BetaShares has launched a new Australian company ETF that employs both positive and negative ethical screens.
The Australian Sustainability Leaders ETF, which trades under the ASX ticker FAIR, tracks a customised index created by NASDAQ for BetaShares.
In order to be included on the index, companies must be listed on the ASX, have a float-adjusted market capitalisation of at least US$100 million, and not be screened out under responsible investment criteria.
The business activities screened out are gambling, tobacco, armaments, uranium/nuclear energy, destruction of valuable environments, animal cruelty, chemicals of concern, mandatory detention of asylum seekers, alcohol, junk foods, pornography, human rights/supply chain concerns, lack of gender diversity at the board level, and payday lending.
An additional positive screen is employed which excludes companies unless 20 per cent of their revenue is derived from a sustainable practice (such as renewable energy).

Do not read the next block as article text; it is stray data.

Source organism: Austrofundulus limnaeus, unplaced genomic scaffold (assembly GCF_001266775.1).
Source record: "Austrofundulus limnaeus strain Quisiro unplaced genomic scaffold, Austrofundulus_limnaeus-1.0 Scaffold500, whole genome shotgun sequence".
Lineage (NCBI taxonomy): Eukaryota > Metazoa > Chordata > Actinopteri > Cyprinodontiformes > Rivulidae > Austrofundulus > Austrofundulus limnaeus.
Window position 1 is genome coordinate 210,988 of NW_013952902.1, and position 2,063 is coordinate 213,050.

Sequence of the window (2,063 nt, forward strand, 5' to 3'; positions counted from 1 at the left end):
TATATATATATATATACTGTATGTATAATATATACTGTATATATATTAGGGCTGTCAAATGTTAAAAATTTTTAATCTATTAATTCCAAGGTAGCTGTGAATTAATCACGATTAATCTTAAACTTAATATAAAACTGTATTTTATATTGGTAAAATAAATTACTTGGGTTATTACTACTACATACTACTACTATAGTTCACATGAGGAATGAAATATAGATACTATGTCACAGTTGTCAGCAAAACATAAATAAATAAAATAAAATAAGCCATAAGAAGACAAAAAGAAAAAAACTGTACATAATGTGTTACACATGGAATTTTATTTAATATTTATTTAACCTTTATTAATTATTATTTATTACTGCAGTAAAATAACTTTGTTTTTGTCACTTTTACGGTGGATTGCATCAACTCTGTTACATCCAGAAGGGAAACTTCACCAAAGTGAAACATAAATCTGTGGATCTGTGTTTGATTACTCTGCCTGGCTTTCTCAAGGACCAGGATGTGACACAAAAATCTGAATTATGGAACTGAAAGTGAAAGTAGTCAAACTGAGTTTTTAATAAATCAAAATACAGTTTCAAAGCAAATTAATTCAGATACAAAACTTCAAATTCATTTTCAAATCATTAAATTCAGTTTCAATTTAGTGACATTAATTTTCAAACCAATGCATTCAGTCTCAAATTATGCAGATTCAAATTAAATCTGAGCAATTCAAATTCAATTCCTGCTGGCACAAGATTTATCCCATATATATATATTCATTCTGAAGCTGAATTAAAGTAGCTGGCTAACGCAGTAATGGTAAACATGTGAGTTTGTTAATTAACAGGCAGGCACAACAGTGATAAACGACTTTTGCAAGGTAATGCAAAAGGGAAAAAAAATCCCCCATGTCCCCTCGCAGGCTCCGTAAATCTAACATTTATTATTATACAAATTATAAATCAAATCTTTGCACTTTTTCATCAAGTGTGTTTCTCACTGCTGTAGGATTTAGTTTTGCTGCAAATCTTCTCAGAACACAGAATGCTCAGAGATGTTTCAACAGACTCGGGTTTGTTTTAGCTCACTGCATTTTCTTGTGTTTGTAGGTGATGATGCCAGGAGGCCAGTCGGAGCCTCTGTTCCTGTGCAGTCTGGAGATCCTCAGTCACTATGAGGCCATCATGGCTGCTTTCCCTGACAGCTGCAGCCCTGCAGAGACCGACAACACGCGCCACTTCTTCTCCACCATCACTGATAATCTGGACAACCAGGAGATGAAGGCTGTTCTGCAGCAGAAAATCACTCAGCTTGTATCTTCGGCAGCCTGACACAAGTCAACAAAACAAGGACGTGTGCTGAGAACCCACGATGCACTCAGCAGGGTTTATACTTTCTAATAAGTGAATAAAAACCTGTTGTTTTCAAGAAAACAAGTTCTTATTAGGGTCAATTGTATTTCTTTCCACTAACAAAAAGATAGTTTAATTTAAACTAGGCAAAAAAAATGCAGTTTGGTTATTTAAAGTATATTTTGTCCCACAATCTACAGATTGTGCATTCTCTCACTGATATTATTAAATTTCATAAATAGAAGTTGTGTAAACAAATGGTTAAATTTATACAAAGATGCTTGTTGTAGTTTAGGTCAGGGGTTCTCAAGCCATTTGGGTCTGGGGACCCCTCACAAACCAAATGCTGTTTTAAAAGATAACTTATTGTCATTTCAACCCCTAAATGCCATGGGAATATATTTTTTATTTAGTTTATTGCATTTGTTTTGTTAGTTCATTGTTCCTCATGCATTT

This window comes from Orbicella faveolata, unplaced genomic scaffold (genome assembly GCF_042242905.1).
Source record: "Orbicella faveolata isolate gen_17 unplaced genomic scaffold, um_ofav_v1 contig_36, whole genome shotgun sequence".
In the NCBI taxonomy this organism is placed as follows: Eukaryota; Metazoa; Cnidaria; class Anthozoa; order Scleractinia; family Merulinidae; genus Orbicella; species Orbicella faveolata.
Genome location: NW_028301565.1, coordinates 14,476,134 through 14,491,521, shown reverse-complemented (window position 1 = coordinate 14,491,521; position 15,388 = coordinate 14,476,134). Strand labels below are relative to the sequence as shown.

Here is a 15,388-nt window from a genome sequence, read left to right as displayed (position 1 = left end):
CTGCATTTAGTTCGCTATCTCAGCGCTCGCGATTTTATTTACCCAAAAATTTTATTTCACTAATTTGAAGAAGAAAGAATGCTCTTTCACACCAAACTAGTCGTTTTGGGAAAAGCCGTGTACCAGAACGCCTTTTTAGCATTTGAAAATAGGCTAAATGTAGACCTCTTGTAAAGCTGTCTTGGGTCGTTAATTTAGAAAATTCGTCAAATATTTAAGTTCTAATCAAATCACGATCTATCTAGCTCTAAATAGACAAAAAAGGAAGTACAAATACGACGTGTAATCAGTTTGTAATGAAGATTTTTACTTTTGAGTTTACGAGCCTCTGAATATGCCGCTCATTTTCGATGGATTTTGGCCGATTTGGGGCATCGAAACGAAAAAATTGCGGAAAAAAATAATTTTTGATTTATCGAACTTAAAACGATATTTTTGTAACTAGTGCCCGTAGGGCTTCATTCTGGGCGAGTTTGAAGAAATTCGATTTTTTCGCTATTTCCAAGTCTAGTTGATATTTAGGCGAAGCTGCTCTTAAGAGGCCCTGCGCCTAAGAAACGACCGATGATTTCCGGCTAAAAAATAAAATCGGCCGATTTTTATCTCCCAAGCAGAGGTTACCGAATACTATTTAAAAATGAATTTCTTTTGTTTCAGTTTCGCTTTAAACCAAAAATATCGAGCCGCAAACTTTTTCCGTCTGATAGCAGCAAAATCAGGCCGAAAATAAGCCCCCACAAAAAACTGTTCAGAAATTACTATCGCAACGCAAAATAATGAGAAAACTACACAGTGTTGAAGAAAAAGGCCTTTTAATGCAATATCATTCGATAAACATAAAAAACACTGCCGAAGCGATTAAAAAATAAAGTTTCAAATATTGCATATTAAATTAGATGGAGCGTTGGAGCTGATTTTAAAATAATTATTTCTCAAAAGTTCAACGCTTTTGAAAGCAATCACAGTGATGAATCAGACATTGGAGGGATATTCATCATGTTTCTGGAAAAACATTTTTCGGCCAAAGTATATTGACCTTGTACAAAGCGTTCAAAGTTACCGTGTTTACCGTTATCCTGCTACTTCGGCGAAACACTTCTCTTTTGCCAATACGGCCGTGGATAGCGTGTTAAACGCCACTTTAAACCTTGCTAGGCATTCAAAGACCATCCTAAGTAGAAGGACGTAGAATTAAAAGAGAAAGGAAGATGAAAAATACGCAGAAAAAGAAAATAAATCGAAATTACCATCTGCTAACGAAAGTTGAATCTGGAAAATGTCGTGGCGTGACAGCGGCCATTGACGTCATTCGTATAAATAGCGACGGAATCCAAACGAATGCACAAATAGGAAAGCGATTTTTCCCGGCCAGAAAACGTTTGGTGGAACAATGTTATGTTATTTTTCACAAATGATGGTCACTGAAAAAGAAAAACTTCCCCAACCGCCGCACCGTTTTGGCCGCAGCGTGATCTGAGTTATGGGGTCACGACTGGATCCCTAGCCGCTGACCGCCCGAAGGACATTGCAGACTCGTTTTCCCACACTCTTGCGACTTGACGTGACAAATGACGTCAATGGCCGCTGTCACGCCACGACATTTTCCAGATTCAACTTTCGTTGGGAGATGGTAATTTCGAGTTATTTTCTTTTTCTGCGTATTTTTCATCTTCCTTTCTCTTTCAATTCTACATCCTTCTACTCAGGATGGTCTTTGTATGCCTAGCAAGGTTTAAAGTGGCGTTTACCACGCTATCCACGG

As a result of the positive screen, all four of the major banks are excluded from the ETF.
The launch of the fund follows the January 2017 listing of the BetaShares Global Sustainability Leaders ETF, which has gathered approximately $120 million in assets to date.
Commenting on the launch of FAIR, BetaShares managing director Alex Vynokur said: “Demand for sustainable investing products is on the rise in Australia. More and more investors, especially younger Australians, are conscious about where their money goes and what kind of business activities they support.
“What started as a niche area for not-for-profit investors and religious groups has now evolved into a strong and positive trend of increased consciousness regarding financial investments. We believe responsible investing will only continue to gain relevance.
“For example, due to the impact of the broad-ranging methodology used by FAIR, its portfolio excludes the majority of mining stocks, including BHP and RIO, as well as the big four banks.”
BetaShares expects to launch additional responsible and ethical products in the future, Mr Vynokur added.
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